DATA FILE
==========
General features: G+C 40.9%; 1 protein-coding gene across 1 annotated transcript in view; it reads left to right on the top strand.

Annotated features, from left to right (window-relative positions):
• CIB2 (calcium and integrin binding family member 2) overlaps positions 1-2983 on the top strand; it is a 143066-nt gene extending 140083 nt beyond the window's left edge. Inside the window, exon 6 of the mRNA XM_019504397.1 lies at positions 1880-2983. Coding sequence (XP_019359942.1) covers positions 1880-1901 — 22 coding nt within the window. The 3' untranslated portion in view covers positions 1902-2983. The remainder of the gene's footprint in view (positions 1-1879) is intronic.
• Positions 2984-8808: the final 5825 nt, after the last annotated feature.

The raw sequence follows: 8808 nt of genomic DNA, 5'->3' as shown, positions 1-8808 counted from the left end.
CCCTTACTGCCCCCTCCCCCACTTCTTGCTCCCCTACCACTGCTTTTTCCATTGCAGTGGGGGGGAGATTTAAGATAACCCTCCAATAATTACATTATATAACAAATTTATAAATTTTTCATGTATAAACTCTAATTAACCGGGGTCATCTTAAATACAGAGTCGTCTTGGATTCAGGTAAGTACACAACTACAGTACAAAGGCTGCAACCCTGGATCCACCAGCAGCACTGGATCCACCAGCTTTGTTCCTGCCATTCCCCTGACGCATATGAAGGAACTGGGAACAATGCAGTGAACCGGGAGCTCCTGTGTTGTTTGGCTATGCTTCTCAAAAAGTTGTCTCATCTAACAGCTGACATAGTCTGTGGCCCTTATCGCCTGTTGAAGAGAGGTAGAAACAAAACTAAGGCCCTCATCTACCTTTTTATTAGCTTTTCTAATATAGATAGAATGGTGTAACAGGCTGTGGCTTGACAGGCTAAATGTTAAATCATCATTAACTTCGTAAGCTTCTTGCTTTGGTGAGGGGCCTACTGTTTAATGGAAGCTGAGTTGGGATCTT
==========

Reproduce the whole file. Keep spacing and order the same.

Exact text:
General features: G+C 40.9%; 1 protein-coding gene across 1 annotated transcript in view; it reads left to right on the top strand.

Annotated features, from left to right (window-relative positions):
• CIB2 (calcium and integrin binding family member 2) overlaps positions 1-2983 on the top strand; it is a 143066-nt gene extending 140083 nt beyond the window's left edge. Inside the window, exon 6 of the mRNA XM_019504397.1 lies at positions 1880-2983. Coding sequence (XP_019359942.1) covers positions 1880-1901 — 22 coding nt within the window. The 3' untranslated portion in view covers positions 1902-2983. The remainder of the gene's footprint in view (positions 1-1879) is intronic.
• Positions 2984-8808: the final 5825 nt, after the last annotated feature.

The raw sequence follows: 8808 nt of genomic DNA, 5'->3' as shown, positions 1-8808 counted from the left end.
CCCTTACTGCCCCCTCCCCCACTTCTTGCTCCCCTACCACTGCTTTTTCCATTGCAGTGGGGGGGAGATTTAAGATAACCCTCCAATAATTACATTATATAACAAATTTATAAATTTTTCATGTATAAACTCTAATTAACCGGGGTCATCTTAAATACAGAGTCGTCTTGGATTCAGGTAAGTACACAACTACAGTACAAAGGCTGCAACCCTGGATCCACCAGCAGCACTGGATCCACCAGCTTTGTTCCTGCCATTCCCCTGACGCATATGAAGGAACTGGGAACAATGCAGTGAACCGGGAGCTCCTGTGTTGTTTGGCTATGCTTCTCAAAAAGTTGTCTCATCTAACAGCTGACATAGTCTGTGGCCCTTATCGCCTGTTGAAGAGAGGTAGAAACAAAACTAAGGCCCTCATCTACCTTTTTATTAGCTTTTCTAATATAGATAGAATGGTGTAACAGGCTGTGGCTTGACAGGCTAAATGTTAAATCATCATTAACTTCGTAAGCTTCTTGCTTTGGTGAGGGGCCTACTGTTTAATGGAAGCTGAGTTGGGATCTT